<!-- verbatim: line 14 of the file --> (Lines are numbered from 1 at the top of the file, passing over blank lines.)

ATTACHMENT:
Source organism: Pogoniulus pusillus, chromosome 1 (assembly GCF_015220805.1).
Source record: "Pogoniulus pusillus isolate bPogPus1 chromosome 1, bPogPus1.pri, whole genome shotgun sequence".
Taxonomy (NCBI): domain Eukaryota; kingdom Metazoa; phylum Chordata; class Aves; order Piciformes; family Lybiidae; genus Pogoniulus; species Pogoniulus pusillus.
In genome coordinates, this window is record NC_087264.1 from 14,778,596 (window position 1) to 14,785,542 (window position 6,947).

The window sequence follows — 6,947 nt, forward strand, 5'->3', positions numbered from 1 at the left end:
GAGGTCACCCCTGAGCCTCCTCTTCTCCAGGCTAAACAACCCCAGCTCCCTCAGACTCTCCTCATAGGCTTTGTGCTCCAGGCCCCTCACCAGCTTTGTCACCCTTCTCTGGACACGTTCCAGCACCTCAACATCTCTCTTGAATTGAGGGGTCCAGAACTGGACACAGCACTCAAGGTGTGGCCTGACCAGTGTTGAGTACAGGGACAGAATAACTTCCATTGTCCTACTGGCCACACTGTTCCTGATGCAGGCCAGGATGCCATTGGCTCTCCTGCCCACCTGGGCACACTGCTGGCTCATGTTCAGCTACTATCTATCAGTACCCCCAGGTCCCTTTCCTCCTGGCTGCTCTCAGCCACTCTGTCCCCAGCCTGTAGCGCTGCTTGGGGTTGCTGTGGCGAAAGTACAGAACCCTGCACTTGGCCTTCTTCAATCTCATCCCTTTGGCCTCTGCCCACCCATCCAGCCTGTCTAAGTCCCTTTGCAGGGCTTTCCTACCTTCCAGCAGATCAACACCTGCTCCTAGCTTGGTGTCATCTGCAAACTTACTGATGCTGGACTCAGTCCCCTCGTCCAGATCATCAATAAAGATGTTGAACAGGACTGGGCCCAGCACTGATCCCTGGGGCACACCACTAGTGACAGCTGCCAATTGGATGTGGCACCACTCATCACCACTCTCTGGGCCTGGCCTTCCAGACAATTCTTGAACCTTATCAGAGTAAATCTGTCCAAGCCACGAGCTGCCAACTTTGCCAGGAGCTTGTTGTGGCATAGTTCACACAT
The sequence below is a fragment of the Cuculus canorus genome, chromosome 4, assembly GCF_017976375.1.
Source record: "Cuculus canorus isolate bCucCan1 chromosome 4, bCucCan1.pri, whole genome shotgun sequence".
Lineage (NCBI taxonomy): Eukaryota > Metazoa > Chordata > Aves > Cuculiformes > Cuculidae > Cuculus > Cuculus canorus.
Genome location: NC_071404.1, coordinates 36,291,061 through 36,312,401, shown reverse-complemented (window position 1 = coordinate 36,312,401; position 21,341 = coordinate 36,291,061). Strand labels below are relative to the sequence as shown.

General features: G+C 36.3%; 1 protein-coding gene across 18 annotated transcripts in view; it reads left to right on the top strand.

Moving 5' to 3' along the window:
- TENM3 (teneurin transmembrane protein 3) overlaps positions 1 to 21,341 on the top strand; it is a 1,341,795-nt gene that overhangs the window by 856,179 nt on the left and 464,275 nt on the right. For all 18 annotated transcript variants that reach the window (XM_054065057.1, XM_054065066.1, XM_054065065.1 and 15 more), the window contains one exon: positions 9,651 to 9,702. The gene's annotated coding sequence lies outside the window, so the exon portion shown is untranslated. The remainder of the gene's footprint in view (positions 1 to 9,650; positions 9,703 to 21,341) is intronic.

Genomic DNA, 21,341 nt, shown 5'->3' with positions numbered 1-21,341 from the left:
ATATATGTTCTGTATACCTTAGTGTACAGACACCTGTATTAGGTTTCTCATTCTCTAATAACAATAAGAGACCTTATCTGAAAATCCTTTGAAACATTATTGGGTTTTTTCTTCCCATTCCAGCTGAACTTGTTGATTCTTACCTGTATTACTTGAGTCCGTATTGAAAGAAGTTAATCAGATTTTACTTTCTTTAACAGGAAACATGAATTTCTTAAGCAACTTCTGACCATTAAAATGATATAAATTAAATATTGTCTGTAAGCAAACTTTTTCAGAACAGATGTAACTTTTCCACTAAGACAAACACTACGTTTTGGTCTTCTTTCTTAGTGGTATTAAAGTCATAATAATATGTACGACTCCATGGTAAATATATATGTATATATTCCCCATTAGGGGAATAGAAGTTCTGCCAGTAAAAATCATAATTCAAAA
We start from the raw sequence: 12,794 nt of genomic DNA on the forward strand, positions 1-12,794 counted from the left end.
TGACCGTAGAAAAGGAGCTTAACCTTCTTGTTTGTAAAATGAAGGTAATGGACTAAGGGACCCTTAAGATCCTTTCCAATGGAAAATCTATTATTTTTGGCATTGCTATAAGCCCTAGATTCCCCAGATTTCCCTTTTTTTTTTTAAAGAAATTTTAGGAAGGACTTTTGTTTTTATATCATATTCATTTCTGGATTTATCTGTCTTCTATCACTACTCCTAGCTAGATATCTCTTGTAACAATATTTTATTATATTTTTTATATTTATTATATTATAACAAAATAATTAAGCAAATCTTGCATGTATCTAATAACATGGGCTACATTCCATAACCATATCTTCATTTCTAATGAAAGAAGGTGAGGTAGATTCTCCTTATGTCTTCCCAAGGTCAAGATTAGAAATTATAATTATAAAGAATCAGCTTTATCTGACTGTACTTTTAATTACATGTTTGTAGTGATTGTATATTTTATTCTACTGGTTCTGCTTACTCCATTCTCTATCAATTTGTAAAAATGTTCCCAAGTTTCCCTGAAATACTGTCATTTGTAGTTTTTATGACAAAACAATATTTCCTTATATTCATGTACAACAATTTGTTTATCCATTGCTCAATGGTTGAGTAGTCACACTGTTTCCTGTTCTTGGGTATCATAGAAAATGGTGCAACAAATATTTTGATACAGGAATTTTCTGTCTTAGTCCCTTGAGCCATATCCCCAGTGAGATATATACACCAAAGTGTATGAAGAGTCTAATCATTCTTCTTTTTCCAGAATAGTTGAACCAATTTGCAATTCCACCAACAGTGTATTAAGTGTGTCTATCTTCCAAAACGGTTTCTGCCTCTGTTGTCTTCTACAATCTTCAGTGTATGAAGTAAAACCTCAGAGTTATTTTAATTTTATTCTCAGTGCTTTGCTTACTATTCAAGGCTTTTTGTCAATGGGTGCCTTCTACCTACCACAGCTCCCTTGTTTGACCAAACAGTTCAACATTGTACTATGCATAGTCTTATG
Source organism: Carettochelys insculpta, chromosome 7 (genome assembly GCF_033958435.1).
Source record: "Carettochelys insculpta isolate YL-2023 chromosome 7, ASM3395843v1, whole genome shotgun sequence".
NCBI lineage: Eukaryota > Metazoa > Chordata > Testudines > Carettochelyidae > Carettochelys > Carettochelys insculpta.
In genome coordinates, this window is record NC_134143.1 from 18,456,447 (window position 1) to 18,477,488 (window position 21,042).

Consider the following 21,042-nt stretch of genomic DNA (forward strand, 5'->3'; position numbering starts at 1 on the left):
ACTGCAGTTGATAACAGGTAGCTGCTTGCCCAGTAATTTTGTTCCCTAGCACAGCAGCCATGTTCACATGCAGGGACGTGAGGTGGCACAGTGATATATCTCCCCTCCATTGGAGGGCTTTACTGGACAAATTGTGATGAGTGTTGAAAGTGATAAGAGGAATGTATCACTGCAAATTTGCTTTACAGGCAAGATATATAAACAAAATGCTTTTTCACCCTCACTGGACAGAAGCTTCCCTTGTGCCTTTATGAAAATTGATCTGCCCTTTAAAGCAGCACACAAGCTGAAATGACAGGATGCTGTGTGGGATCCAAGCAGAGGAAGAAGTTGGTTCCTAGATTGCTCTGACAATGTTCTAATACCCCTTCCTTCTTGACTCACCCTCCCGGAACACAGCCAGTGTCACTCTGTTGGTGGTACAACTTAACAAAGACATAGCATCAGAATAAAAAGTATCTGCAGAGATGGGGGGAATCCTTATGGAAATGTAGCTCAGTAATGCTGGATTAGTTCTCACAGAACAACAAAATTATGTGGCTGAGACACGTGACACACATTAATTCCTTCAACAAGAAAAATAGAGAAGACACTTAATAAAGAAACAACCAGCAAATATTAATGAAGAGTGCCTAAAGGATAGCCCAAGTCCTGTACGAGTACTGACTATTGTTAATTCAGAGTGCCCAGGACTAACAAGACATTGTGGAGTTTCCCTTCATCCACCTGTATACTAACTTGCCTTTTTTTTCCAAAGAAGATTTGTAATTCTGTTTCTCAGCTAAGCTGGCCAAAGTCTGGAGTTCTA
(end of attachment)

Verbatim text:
Genomic DNA, 21,341 nt, shown 5'->3' with positions numbered 1-21,341 from the left: